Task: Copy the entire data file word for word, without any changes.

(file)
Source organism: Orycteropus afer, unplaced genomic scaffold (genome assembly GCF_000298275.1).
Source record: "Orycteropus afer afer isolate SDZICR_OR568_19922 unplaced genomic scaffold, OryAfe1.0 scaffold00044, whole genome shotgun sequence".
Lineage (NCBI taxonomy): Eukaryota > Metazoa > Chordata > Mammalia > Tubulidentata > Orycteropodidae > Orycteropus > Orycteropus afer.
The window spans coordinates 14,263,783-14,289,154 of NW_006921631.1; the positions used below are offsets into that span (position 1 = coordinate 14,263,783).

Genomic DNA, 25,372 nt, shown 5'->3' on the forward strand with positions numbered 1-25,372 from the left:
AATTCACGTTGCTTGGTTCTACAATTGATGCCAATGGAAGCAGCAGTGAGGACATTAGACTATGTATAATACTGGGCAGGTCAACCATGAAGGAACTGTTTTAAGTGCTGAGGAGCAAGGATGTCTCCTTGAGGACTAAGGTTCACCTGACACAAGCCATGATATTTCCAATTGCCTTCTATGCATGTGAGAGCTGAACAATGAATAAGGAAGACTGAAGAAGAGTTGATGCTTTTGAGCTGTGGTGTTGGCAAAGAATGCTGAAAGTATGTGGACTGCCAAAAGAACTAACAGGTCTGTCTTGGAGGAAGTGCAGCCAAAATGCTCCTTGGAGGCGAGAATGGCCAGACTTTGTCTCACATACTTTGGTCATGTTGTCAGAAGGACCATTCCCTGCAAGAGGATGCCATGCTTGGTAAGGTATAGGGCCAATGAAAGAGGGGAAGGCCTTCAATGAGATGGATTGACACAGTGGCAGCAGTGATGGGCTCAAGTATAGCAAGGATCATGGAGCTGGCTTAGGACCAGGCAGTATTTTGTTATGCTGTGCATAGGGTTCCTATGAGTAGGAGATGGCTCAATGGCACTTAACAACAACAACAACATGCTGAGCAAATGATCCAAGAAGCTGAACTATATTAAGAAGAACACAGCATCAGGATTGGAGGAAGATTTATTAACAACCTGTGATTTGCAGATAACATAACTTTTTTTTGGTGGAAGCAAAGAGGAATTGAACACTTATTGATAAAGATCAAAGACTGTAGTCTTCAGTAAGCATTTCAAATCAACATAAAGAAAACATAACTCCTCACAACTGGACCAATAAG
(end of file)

Source organism: Orycteropus afer, unplaced genomic scaffold (genome assembly GCF_000298275.1).
Source record: "Orycteropus afer afer isolate SDZICR_OR568_19922 unplaced genomic scaffold, OryAfe1.0 scaffold00044, whole genome shotgun sequence".
Lineage (NCBI taxonomy): Eukaryota > Metazoa > Chordata > Mammalia > Tubulidentata > Orycteropodidae > Orycteropus > Orycteropus afer.
The window spans coordinates 14,263,783-14,289,154 of NW_006921631.1; the positions used below are offsets into that span (position 1 = coordinate 14,263,783).

Genomic DNA, 25,372 nt, shown 5'->3' on the forward strand with positions numbered 1-25,372 from the left:
AATTCACGTTGCTTGGTTCTACAATTGATGCCAATGGAAGCAGCAGTGAGGACATTAGACTATGTATAATACTGGGCAGGTCAACCATGAAGGAACTGTTTTAAGTGCTGAGGAGCAAGGATGTCTCCTTGAGGACTAAGGTTCACCTGACACAAGCCATGATATTTCCAATTGCCTTCTATGCATGTGAGAGCTGAACAATGAATAAGGAAGACTGAAGAAGAGTTGATGCTTTTGAGCTGTGGTGTTGGCAAAGAATGCTGAAAGTATGTGGACTGCCAAAAGAACTAACAGGTCTGTCTTGGAGGAAGTGCAGCCAAAATGCTCCTTGGAGGCGAGAATGGCCAGACTTTGTCTCACATACTTTGGTCATGTTGTCAGAAGGACCATTCCCTGCAAGAGGATGCCATGCTTGGTAAGGTATAGGGCCAATGAAAGAGGGGAAGGCCTTCAATGAGATGGATTGACACAGTGGCAGCAGTGATGGGCTCAAGTATAGCAAGGATCATGGAGCTGGCTTAGGACCAGGCAGTATTTTGTTATGCTGTGCATAGGGTTCCTATGAGTAGGAGATGGCTCAATGGCACTTAACAACAACAACAACATGCTGAGCAAATGATCCAAGAAGCTGAACTATATTAAGAAGAACACAGCATCAGGATTGGAGGAAGATTTATTAACAACCTGTGATTTGCAGATAACATAACTTTTTTTTGGTGGAAGCAAAGAGGAATTGAACACTTATTGATAAAGATCAAAGACTGTAGTCTTCAGTAAGCATTTCAAATCAACATAAAGAAAACATAACTCCTCACAACTGGACCAATAAG